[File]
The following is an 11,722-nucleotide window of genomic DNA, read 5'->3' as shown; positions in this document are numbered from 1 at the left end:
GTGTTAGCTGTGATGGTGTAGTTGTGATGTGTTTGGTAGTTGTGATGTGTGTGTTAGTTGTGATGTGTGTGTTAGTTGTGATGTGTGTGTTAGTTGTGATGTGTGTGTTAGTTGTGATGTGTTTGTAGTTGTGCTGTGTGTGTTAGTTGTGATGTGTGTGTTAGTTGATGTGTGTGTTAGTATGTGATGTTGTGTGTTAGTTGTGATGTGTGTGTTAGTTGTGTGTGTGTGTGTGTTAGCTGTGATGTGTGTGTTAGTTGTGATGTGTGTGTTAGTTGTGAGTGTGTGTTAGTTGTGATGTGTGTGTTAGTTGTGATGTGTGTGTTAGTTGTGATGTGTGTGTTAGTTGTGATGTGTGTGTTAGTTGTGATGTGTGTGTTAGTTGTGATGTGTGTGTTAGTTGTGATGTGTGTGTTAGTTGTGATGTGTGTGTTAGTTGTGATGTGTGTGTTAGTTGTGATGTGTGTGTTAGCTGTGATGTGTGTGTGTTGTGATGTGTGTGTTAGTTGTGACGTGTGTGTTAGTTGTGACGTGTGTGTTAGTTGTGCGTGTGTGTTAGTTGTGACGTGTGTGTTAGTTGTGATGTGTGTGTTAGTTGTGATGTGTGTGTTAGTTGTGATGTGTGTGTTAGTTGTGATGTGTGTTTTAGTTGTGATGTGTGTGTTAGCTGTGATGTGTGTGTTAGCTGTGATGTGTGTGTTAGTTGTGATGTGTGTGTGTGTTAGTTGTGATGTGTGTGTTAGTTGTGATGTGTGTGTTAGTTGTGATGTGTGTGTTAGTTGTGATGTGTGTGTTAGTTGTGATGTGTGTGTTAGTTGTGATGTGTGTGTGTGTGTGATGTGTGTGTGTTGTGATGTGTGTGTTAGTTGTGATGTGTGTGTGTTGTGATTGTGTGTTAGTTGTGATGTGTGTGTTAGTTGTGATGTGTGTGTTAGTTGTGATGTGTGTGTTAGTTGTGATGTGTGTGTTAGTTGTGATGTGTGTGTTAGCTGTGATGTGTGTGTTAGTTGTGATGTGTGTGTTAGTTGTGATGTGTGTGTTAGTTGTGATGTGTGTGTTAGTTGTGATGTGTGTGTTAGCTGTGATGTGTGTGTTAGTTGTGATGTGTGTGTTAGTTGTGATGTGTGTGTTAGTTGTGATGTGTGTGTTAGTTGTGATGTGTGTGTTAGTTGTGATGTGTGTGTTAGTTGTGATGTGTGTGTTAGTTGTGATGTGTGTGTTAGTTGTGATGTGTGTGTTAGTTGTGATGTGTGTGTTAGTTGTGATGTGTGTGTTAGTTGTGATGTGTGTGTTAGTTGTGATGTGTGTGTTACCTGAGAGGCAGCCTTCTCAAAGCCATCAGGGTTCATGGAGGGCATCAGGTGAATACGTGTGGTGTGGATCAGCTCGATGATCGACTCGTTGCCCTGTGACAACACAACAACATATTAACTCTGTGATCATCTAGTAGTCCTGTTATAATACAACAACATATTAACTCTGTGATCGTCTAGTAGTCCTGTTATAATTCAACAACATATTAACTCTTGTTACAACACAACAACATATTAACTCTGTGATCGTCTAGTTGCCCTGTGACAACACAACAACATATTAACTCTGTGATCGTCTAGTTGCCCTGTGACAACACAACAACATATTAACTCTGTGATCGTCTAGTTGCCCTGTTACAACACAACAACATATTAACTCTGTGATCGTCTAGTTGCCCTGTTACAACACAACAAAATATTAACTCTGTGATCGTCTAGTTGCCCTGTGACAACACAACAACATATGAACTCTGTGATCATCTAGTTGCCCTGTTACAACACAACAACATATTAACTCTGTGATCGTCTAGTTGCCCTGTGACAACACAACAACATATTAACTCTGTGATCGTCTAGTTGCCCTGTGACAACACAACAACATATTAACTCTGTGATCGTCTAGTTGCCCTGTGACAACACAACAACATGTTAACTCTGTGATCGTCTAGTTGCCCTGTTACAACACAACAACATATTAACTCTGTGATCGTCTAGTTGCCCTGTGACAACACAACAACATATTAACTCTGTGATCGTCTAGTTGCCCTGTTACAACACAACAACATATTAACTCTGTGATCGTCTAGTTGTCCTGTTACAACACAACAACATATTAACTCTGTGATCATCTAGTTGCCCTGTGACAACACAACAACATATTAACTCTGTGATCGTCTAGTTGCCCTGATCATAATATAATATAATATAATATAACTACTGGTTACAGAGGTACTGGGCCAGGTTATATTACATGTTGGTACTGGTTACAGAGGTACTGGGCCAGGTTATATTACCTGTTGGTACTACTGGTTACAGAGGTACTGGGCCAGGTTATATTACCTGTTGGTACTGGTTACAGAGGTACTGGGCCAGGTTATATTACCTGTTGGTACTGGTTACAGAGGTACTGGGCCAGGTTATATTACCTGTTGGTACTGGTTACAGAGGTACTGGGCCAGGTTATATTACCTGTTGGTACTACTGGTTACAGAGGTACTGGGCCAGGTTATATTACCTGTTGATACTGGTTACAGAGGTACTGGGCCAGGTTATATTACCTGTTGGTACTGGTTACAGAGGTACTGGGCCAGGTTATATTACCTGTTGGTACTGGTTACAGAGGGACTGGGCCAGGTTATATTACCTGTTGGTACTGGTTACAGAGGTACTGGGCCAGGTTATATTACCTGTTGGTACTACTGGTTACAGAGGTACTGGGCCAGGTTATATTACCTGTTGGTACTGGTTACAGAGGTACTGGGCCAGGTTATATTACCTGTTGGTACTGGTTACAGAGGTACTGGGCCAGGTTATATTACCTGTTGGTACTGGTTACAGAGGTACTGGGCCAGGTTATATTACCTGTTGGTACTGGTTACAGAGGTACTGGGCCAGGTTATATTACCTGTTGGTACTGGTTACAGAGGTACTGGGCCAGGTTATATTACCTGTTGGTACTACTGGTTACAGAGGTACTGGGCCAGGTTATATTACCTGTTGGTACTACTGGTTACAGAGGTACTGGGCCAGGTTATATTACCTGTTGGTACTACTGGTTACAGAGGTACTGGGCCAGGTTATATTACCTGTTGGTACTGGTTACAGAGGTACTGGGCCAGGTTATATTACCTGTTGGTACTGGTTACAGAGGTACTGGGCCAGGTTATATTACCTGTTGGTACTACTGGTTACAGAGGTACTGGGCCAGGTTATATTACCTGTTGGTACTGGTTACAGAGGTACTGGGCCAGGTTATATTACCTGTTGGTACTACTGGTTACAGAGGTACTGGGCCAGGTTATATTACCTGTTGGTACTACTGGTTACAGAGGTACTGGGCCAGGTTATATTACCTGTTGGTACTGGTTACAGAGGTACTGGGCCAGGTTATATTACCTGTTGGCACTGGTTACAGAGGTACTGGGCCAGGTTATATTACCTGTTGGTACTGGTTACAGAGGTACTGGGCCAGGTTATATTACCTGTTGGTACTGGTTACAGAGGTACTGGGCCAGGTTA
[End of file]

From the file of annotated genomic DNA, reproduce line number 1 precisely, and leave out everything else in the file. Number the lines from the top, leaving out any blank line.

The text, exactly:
The following is an 11,722-nucleotide window of genomic DNA, read 5'->3' as shown; positions in this document are numbered from 1 at the left end: